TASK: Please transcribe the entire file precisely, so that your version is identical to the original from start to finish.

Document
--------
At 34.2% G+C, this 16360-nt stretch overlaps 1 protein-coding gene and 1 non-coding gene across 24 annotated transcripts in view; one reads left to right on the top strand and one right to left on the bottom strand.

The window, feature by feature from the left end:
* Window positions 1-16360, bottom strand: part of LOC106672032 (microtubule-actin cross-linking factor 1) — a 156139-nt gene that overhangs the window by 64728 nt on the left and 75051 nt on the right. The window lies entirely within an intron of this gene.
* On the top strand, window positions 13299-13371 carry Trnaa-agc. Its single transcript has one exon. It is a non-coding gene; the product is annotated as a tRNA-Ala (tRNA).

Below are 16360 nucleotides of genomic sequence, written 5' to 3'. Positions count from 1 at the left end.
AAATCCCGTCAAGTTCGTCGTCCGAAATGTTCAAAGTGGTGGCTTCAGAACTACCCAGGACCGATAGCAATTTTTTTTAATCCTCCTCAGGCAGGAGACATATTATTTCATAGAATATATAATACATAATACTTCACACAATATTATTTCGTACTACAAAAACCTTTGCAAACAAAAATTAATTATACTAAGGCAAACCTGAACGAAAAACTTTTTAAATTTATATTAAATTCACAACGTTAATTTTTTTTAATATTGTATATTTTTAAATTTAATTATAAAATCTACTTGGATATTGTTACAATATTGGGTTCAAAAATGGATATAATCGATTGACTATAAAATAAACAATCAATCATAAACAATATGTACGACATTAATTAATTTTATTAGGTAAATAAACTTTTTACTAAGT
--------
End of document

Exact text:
At 34.2% G+C, this 16360-nt stretch overlaps 1 protein-coding gene and 1 non-coding gene across 24 annotated transcripts in view; one reads left to right on the top strand and one right to left on the bottom strand.

The window, feature by feature from the left end:
* Window positions 1-16360, bottom strand: part of LOC106672032 (microtubule-actin cross-linking factor 1) — a 156139-nt gene that overhangs the window by 64728 nt on the left and 75051 nt on the right. The window lies entirely within an intron of this gene.
* On the top strand, window positions 13299-13371 carry Trnaa-agc. Its single transcript has one exon. It is a non-coding gene; the product is annotated as a tRNA-Ala (tRNA).

Below are 16360 nucleotides of genomic sequence, written 5' to 3'. Positions count from 1 at the left end.
AAATCCCGTCAAGTTCGTCGTCCGAAATGTTCAAAGTGGTGGCTTCAGAACTACCCAGGACCGATAGCAATTTTTTTTAATCCTCCTCAGGCAGGAGACATATTATTTCATAGAATATATAATACATAATACTTCACACAATATTATTTCGTACTACAAAAACCTTTGCAAACAAAAATTAATTATACTAAGGCAAACCTGAACGAAAAACTTTTTAAATTTATATTAAATTCACAACGTTAATTTTTTTTAATATTGTATATTTTTAAATTTAATTATAAAATCTACTTGGATATTGTTACAATATTGGGTTCAAAAATGGATATAATCGATTGACTATAAAATAAACAATCAATCATAAACAATATGTACGACATTAATTAATTTTATTAGGTAAATAAACTTTTTACTAAGT